In an essay by Joan Didion ("Why I Write") that I first came across years ago, the iconic author makes the thought-provoking observation that "setting words on paper is the tactic of a secret bully, an invasion, an imposition of the writer's sensibility on the reader's most private space." Writing, unless in a personal journal for the writer's eyes only, demands readership; conversely, what it is that draws readers to the written word was the subject of a recent talk by Francine Prose at The Center for Fiction in New York City. The center is housed in the Mercantile Library (with which it's now affiliated), a neoclassical building on East 47th Street that is a treasure in its own right. Founded before the advent of public libraries, the New York Mercantile Library evolved into a cultural institution where the likes of Mark Twain and Frederick Douglass would lecture. In its early incarnation, members requested books via prepaid stamps. Books were delivered via horse and wagon.
Sitting in the small library, listening to the author of Reading Like a Writer (and other wonderful books) talk about Why We Read was a reminder that whatever market-driven, get-it-while-it's-hot book-acquisition habits modern times have foisted on us, there's always that one, classic or otherwise, that demands being reread. In fact, at the beginning of her talk, Prose gives an anecdote about a discussion with grad students at Southern Mississippi who asked what she was reading at the time. They looked at her dumbfounded when she answered, Dostoevsky. And yet, I imagine, after the time they spent studying with her, with the close attention she brings to passages in books that illuminate a character or sentences that shape a narrative and its tone through very deliberate word choice, they came away with some greater insight into the ways in which writers are shaped by what the read. How could it be otherwise?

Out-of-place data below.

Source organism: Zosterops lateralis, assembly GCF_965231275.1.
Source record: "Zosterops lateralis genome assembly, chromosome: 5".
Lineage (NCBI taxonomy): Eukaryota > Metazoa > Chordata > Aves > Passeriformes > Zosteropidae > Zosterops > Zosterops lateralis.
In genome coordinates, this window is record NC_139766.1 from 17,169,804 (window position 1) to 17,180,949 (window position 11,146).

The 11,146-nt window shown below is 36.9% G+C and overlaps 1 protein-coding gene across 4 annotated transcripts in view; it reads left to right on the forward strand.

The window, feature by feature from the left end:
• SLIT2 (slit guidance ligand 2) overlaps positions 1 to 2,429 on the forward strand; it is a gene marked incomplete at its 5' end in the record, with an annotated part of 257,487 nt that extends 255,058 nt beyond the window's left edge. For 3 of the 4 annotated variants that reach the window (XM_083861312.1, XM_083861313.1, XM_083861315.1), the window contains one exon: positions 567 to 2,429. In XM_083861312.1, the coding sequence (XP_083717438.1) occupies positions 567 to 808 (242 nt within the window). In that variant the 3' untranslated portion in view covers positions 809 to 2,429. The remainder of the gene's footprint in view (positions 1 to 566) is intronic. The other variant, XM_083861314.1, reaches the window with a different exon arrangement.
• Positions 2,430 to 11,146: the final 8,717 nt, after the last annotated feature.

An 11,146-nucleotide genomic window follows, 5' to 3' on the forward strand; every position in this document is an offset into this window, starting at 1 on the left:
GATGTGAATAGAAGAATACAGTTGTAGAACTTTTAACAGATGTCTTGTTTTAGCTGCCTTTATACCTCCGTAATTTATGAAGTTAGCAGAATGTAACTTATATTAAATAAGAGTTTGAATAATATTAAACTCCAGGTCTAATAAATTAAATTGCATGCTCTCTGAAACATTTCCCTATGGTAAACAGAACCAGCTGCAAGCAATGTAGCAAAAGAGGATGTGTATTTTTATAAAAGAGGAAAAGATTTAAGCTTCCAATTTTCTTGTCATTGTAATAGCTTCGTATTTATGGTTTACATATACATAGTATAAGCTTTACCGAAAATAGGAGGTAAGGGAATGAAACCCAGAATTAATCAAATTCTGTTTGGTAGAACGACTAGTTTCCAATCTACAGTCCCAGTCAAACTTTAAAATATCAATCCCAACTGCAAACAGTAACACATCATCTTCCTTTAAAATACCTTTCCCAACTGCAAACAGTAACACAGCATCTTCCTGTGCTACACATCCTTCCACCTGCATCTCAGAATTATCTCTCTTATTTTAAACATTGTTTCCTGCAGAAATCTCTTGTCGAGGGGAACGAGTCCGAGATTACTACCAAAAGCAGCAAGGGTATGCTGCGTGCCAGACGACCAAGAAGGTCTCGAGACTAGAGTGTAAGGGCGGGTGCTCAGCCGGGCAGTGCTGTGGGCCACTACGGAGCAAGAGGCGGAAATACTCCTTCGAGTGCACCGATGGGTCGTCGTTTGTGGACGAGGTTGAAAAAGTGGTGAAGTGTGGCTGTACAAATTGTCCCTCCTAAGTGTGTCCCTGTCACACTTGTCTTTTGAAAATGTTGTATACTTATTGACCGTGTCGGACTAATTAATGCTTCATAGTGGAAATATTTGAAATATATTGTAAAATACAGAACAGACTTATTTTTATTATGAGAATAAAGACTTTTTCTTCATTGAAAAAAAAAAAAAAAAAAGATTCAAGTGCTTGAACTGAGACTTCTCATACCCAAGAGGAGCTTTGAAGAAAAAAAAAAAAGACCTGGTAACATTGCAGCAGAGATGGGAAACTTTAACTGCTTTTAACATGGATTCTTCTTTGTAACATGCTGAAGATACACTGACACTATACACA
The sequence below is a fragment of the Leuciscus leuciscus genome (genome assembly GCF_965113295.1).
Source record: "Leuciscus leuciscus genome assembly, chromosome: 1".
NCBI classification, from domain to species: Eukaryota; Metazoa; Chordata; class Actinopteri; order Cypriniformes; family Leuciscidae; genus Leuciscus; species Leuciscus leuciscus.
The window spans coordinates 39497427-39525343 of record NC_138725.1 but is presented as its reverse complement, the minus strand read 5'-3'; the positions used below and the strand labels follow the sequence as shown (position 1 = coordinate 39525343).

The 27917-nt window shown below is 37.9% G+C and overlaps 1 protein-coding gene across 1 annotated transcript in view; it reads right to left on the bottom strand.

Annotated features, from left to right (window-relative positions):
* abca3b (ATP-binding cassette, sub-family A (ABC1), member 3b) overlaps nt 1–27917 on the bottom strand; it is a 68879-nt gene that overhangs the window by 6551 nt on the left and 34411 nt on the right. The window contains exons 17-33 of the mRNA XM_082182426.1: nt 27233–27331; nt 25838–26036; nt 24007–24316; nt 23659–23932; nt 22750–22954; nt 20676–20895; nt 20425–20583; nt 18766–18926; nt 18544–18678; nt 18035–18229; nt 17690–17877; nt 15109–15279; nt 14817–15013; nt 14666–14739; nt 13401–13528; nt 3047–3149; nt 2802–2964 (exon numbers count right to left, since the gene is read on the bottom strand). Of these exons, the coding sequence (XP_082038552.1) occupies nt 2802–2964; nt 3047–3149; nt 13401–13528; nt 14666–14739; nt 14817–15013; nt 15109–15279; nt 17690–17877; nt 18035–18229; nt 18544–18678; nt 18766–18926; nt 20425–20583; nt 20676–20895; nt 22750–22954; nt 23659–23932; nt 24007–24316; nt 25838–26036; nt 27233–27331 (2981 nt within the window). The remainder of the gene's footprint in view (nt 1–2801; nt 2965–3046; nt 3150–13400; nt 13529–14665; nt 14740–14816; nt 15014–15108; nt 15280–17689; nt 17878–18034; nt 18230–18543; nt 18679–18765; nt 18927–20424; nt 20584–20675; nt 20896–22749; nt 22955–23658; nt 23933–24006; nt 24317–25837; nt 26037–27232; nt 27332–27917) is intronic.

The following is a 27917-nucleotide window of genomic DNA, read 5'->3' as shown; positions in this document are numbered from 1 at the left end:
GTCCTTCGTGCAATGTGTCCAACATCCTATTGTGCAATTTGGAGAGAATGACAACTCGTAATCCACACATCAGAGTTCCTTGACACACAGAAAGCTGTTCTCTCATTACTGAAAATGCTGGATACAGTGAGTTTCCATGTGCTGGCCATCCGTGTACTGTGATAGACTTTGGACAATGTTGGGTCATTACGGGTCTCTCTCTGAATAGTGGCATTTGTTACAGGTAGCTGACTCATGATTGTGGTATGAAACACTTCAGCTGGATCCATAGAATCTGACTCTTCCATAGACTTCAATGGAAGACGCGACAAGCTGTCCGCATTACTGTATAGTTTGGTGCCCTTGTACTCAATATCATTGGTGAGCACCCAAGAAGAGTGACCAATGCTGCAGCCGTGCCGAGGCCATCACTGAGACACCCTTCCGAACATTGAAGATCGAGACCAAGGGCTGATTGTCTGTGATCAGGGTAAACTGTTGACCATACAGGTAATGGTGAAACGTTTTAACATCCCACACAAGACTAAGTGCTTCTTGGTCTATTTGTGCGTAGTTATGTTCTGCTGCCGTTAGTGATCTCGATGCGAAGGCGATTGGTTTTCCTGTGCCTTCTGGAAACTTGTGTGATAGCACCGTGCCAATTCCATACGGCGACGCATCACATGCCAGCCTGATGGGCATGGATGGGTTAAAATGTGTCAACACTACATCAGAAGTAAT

Why do we read? The very act of settling oneself down in a private space, book in hand, reading closely, for the first or the fifth time, noticing something that escaped us in an earlier read is pleasure of a very certain kind — pleasure being just one of the handful of reasons we read, according to Prose; we also read for escape, for information, for connecting with another person's consciousness, for community, as in becoming part of a fictional character's world. To which I would add community, as in talking about books. How many times have I said to a friend, "You really have to read this book"? How many times have I bought a particular book with a particular friend in mind? It's no secret why book clubs have grown in geometric proportions, from living rooms to cyberspace.
All of which is to say, that hand-in-hand with the ongoing dialogue about the death of print publishing is that other dialogue, the one premised on the very life of books, the way we live them, breathe them, talk about them.
For every high-profile book we read about (and read), there are countless sleepers and almost as numerous online book clubs and book blogs to remind us of them. Here are a few favorites of mine: Flashlight Worthy Book Club Recommendations, Book Club Girl, Campaign for the American Reader . . .
. . . And a gorgeous passage from a favorite book:
"The Stroms sang with a skill built into the body, a fixed trait, the soul's eye color. Husband and wife each supplied musical genes: his mathematician's feel for ratio and rhythm, her vocal artist's pitch like a homing pigeon and shading like a hummingbird's wings. Neither boy suspected it was at all odd for a nine-year-old to sight-sing as easily as he breathed. They helped the strands of sound unfold as easily as their lost first cousins might climb a tree. All a voice had to do was open and release, take its tones out for a spin down to Riverside Park, the way their father walked them sometimes on sunny weekends: up, down, sharp, flat, long, short, East Side, West Side, all around the town. Jonah and Joseph had only to look at printed chords, their note heads stacked up like tiny totem poles, to hear the intervals." — The Time of Our Singing, Richard Powers.